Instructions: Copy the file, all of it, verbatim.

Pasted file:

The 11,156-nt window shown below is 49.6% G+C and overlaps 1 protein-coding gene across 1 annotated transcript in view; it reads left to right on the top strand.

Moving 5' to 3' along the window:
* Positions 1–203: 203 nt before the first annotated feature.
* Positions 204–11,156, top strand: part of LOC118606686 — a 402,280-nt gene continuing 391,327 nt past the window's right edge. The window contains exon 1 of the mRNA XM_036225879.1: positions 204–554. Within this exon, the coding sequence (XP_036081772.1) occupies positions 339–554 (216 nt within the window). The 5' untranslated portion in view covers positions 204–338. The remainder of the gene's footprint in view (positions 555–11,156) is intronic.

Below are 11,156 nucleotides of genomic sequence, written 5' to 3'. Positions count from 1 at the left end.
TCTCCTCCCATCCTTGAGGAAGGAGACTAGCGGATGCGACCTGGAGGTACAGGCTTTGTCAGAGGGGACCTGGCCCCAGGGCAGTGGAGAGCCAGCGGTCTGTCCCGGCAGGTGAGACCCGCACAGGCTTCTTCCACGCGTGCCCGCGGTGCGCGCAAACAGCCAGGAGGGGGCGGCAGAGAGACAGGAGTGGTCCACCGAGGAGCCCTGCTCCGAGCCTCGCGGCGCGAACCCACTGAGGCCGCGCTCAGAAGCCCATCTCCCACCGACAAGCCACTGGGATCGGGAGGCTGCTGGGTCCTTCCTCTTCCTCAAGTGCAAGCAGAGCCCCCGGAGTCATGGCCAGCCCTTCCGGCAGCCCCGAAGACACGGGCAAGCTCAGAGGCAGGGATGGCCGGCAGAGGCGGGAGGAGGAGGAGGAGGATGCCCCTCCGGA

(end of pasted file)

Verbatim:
The 11,156-nt window shown below is 49.6% G+C and overlaps 1 protein-coding gene across 1 annotated transcript in view; it reads left to right on the top strand.

Moving 5' to 3' along the window:
* Positions 1–203: 203 nt before the first annotated feature.
* Positions 204–11,156, top strand: part of LOC118606686 — a 402,280-nt gene continuing 391,327 nt past the window's right edge. The window contains exon 1 of the mRNA XM_036225879.1: positions 204–554. Within this exon, the coding sequence (XP_036081772.1) occupies positions 339–554 (216 nt within the window). The 5' untranslated portion in view covers positions 204–338. The remainder of the gene's footprint in view (positions 555–11,156) is intronic.

Below are 11,156 nucleotides of genomic sequence, written 5' to 3'. Positions count from 1 at the left end.
TCTCCTCCCATCCTTGAGGAAGGAGACTAGCGGATGCGACCTGGAGGTACAGGCTTTGTCAGAGGGGACCTGGCCCCAGGGCAGTGGAGAGCCAGCGGTCTGTCCCGGCAGGTGAGACCCGCACAGGCTTCTTCCACGCGTGCCCGCGGTGCGCGCAAACAGCCAGGAGGGGGCGGCAGAGAGACAGGAGTGGTCCACCGAGGAGCCCTGCTCCGAGCCTCGCGGCGCGAACCCACTGAGGCCGCGCTCAGAAGCCCATCTCCCACCGACAAGCCACTGGGATCGGGAGGCTGCTGGGTCCTTCCTCTTCCTCAAGTGCAAGCAGAGCCCCCGGAGTCATGGCCAGCCCTTCCGGCAGCCCCGAAGACACGGGCAAGCTCAGAGGCAGGGATGGCCGGCAGAGGCGGGAGGAGGAGGAGGAGGATGCCCCTCCGGA